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Norman Cameron: His Life, Work and Letters (Published 2000)

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Joined: 25 May 2002
Posts: 63
Location: Bristol, England

PostPosted: Fri Apr 09, 2004 9:13 pm    Post subject: Norman Cameron: His Life, Work and Letters (Published 2000) Reply with quote

"Norman Cameron's name is associated with four key figures in modern poetry: W.H. Auden, Robert Graves, Laura Riding and Dylan Thomas. He was a close friend of all except Auden, an admirer of his work who published him in Oxford Poetry. When Cameron died in 1953 at the age of forty-eight Dylan Thomas read his friend's poems in a Greenwich Village bar to 'a remarkably appreciative audience' of 'truck drivers, longshoremen, painters, sculptors, and writers'; Robert Graves and Laura Riding had been estranged from one another for over a decade, though both would continue to speak warmly of the tall Scot who had briefly shared their Majorcan life."

So writes David Cameron in a review of American poet and critic Warren Hope's critical biography of Norman Cameron, published in 2000 and "based on exhaustive interviews with everyone Cameron knew: James Reeves, Tosco Fyvel, Geoffrey Grigson. Martin Seymour-Smith, John Aldridge, Cameron's widow, and many more." This fascinating and informative review of the biography is available online, in PDF, at http://www.star.ac.uk/darkhorse/archive/OnNormanCameron.pdf. The review was first publsihed in The Dark Horse, Wnter 2001-2002, pp. 112-117.

The biography tells for the first time the story of Cameron's troubled life: his relationships with Robert Graves, with the "truly fearsome" Laura Riding, with Dylan Thomas, and others.

Robert Graves's biographer Martin Seymour-Smith wrote of Cameron and this biography, "The poetry of Norman Cameron (1905-1953) has given delight without exception. Auden, who anthologised him while they were both still at Oxford, thought him the best poet of his generation. He never changed his mind. Though sometimes thought of as "school of Robert Graves", Cameron had in fact - as his close friend Graves was always eager to point out - formed his unique style long before he met Graves. He has for long been a pervasive influence on modern English poetry, and yet until now there has been no biography."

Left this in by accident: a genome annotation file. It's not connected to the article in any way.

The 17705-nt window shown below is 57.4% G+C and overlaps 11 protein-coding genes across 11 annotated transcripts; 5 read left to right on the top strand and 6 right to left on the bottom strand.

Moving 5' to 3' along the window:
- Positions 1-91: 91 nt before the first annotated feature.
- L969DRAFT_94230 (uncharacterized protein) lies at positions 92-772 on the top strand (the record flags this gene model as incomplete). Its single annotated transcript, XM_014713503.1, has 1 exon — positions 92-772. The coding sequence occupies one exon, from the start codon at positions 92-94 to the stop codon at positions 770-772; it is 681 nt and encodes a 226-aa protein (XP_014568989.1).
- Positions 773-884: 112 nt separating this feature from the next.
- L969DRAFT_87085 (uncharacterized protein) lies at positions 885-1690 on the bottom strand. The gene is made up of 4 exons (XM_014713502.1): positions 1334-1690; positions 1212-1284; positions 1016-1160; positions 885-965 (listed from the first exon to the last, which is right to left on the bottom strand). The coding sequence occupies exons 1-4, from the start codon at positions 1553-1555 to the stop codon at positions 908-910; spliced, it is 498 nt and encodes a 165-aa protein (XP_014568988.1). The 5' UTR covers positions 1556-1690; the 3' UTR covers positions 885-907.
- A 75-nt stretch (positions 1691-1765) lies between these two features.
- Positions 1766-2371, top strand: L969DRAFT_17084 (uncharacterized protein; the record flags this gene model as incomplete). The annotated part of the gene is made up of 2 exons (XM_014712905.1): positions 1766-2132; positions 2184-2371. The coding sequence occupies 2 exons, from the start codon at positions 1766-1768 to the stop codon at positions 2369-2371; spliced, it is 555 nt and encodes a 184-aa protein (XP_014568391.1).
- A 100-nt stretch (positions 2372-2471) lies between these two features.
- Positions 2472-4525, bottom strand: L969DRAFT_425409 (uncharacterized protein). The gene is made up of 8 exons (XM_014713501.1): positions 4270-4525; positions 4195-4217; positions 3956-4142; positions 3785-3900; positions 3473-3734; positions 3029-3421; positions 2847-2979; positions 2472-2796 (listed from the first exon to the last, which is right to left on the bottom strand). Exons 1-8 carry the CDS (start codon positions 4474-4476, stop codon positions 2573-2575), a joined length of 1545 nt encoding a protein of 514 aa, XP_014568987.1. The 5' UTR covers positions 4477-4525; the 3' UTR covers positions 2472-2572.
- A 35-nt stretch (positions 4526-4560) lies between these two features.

The bibliographic details of the book are:

Norman Cameron:His Life, Work and Letters
by Warren Hope
Greenwich Exchange, London, 2000; ISBN 1-871551-05-6; 15.00

Further details of the book are available at the publsher's website at http://www.greenex.co.uk/biography/cameron.html.

Order it here from Amazon.co.uk or here from Amazon.com, or click here to check its availbility in your market via AddAll.com. (NB: To change settings to those for your delivery address, use the form at the bottom of the AddAll.com page and click the box marked "Redisplay results".)

This book should make an interesting addition to the growing number of biographical accounts of Graves and Riding's 'inner circle'.

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